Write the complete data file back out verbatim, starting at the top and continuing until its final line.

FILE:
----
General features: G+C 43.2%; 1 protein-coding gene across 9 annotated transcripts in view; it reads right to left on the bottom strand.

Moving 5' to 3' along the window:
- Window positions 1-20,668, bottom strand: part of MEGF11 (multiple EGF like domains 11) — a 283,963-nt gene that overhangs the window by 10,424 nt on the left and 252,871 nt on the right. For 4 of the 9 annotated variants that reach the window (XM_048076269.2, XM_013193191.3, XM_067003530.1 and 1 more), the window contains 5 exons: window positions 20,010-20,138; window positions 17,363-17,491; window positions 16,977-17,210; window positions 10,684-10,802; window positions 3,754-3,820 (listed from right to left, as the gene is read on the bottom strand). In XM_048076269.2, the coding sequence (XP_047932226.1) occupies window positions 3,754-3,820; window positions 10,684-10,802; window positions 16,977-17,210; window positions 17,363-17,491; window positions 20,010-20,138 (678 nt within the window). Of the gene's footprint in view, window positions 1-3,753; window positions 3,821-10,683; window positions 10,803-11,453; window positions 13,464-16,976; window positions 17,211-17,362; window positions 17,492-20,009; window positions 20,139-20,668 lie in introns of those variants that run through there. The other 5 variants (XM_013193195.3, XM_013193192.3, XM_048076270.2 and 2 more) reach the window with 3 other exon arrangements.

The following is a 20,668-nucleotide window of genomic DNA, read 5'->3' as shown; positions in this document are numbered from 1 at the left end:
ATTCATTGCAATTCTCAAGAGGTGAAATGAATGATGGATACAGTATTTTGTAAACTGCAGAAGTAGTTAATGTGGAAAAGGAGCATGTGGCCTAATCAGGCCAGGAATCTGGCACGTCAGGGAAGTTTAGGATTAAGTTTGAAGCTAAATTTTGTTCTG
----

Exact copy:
General features: G+C 43.2%; 1 protein-coding gene across 9 annotated transcripts in view; it reads right to left on the bottom strand.

Moving 5' to 3' along the window:
- Window positions 1-20,668, bottom strand: part of MEGF11 (multiple EGF like domains 11) — a 283,963-nt gene that overhangs the window by 10,424 nt on the left and 252,871 nt on the right. For 4 of the 9 annotated variants that reach the window (XM_048076269.2, XM_013193191.3, XM_067003530.1 and 1 more), the window contains 5 exons: window positions 20,010-20,138; window positions 17,363-17,491; window positions 16,977-17,210; window positions 10,684-10,802; window positions 3,754-3,820 (listed from right to left, as the gene is read on the bottom strand). In XM_048076269.2, the coding sequence (XP_047932226.1) occupies window positions 3,754-3,820; window positions 10,684-10,802; window positions 16,977-17,210; window positions 17,363-17,491; window positions 20,010-20,138 (678 nt within the window). Of the gene's footprint in view, window positions 1-3,753; window positions 3,821-10,683; window positions 10,803-11,453; window positions 13,464-16,976; window positions 17,211-17,362; window positions 17,492-20,009; window positions 20,139-20,668 lie in introns of those variants that run through there. The other 5 variants (XM_013193195.3, XM_013193192.3, XM_048076270.2 and 2 more) reach the window with 3 other exon arrangements.

The following is a 20,668-nucleotide window of genomic DNA, read 5'->3' as shown; positions in this document are numbered from 1 at the left end:
ATTCATTGCAATTCTCAAGAGGTGAAATGAATGATGGATACAGTATTTTGTAAACTGCAGAAGTAGTTAATGTGGAAAAGGAGCATGTGGCCTAATCAGGCCAGGAATCTGGCACGTCAGGGAAGTTTAGGATTAAGTTTGAAGCTAAATTTTGTTCTG